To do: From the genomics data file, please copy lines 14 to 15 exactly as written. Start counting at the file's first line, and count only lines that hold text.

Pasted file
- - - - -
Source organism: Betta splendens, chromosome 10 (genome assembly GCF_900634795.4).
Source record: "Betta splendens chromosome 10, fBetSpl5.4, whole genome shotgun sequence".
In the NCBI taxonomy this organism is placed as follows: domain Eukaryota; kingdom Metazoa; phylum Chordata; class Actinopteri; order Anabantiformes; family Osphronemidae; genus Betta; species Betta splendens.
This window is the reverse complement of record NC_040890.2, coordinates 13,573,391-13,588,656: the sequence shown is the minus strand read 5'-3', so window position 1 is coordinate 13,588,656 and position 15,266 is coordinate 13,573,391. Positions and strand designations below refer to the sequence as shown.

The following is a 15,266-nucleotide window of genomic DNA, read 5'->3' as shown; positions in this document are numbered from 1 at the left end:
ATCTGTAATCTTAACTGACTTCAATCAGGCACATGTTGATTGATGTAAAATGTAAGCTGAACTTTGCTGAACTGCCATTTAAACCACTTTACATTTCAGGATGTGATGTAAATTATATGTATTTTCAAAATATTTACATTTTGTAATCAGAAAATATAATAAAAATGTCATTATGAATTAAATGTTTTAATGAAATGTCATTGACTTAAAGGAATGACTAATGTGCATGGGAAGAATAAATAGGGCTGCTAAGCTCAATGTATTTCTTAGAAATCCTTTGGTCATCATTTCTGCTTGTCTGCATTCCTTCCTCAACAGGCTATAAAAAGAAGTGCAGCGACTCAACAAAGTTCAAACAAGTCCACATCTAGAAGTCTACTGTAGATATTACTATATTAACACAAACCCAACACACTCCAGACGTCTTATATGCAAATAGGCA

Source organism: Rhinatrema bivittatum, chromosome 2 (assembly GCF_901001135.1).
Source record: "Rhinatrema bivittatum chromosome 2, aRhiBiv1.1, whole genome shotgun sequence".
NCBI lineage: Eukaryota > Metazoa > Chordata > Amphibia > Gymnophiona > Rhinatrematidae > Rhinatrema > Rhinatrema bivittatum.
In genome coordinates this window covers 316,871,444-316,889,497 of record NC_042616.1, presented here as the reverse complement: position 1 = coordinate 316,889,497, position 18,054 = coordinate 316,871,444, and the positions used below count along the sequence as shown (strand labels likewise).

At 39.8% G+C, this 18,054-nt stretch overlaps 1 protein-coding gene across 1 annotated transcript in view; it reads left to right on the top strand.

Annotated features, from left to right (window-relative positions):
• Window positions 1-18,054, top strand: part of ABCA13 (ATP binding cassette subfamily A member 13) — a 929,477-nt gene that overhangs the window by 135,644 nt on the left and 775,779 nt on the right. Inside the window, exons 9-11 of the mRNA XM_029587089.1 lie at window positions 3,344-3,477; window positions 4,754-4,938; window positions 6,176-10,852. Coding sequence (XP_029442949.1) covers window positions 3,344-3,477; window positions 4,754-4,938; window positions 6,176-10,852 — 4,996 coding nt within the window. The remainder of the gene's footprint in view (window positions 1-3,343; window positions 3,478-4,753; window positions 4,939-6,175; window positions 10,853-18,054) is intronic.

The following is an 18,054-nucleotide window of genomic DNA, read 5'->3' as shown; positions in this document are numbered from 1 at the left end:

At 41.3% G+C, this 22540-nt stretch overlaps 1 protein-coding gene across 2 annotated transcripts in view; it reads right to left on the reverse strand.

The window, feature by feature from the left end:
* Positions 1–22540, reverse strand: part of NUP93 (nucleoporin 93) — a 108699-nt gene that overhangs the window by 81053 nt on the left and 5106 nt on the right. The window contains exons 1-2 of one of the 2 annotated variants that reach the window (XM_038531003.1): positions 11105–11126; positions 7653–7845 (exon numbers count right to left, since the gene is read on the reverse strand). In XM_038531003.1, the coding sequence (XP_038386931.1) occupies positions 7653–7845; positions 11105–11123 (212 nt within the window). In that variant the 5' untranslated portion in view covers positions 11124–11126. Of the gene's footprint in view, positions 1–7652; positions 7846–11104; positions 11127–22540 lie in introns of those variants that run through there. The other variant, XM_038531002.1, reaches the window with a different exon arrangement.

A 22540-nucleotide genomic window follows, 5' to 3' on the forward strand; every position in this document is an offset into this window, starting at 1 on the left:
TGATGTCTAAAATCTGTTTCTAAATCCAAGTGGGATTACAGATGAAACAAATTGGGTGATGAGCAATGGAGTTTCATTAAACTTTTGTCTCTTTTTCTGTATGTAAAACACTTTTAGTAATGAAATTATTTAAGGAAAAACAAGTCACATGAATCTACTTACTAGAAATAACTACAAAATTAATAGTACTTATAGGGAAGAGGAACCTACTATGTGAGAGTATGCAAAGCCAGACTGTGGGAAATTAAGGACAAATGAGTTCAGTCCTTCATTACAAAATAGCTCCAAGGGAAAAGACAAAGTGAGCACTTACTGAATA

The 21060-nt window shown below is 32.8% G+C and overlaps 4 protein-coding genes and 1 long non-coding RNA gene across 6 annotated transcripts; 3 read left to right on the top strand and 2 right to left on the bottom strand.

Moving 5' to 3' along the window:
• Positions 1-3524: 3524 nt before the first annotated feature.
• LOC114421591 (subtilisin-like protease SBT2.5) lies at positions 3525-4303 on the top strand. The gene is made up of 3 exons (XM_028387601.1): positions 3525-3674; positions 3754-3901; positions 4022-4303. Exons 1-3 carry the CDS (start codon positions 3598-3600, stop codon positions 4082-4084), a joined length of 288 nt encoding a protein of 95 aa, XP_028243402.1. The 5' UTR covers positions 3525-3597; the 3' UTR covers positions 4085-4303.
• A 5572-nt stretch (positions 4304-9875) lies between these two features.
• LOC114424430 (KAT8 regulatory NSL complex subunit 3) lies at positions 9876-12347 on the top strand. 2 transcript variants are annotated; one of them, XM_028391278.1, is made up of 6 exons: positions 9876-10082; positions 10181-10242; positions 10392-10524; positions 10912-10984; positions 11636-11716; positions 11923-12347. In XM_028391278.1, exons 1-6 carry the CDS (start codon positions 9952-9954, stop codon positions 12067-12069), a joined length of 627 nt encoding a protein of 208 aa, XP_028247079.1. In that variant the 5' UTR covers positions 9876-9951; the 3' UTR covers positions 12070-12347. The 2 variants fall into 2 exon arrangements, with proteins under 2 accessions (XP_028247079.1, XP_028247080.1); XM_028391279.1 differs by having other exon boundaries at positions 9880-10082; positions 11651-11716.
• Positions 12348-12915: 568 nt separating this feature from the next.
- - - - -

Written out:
The following is an 18,054-nucleotide window of genomic DNA, read 5'->3' as shown; positions in this document are numbered from 1 at the left end:

At 41.3% G+C, this 22540-nt stretch overlaps 1 protein-coding gene across 2 annotated transcripts in view; it reads right to left on the reverse strand.